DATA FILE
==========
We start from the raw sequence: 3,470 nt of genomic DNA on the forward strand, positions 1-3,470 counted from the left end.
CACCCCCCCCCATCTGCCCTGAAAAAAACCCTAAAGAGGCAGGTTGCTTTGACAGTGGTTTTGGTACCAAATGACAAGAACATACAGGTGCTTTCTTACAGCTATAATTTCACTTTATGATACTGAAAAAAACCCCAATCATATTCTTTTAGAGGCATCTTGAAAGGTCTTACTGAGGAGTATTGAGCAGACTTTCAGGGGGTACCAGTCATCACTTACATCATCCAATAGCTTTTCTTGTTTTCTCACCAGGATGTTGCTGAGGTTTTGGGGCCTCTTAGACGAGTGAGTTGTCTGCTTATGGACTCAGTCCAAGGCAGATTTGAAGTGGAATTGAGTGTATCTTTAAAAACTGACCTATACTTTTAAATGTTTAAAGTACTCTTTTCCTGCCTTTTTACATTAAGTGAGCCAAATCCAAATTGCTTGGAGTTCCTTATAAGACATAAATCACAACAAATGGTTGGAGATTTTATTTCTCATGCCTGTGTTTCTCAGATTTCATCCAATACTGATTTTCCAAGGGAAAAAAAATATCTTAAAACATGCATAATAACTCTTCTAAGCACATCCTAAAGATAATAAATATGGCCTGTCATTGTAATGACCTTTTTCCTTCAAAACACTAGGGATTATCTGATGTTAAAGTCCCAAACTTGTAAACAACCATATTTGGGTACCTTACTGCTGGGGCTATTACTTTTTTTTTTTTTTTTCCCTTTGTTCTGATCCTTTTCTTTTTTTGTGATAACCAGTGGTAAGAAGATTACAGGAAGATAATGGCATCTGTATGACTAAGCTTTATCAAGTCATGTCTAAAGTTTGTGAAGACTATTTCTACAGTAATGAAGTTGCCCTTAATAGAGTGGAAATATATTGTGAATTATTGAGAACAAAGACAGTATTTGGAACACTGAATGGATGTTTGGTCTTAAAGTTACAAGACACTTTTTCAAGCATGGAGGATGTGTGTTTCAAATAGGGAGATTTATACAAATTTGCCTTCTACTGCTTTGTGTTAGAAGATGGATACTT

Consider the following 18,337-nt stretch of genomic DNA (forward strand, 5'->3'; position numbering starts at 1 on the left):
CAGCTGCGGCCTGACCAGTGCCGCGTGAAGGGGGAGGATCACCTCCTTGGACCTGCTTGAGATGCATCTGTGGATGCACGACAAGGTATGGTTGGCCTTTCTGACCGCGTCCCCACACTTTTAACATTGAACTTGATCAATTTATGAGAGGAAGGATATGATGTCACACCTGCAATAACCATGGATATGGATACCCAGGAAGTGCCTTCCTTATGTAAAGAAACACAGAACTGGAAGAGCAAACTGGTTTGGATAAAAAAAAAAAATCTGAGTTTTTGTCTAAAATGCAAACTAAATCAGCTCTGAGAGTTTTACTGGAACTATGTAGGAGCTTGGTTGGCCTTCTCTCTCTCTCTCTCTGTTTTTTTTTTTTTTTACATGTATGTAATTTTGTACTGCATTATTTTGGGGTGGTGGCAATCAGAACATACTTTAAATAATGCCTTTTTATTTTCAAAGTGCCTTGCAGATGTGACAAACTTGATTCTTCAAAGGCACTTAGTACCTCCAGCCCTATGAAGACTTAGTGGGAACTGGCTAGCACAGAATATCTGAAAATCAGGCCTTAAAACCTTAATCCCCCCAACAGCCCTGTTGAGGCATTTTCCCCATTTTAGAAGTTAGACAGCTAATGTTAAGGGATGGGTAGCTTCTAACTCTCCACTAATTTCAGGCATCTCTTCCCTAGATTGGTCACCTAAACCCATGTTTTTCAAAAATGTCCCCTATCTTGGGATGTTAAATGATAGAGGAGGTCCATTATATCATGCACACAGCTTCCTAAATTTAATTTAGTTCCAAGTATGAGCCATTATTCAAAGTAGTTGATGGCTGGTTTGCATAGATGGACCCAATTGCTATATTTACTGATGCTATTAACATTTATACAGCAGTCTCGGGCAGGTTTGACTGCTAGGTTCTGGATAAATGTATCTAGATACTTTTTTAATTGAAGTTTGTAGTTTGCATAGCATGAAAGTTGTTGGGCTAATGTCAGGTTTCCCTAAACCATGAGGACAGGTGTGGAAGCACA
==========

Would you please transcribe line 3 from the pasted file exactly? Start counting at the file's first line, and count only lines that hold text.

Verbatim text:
Consider the following 18,337-nt stretch of genomic DNA (forward strand, 5'->3'; position numbering starts at 1 on the left):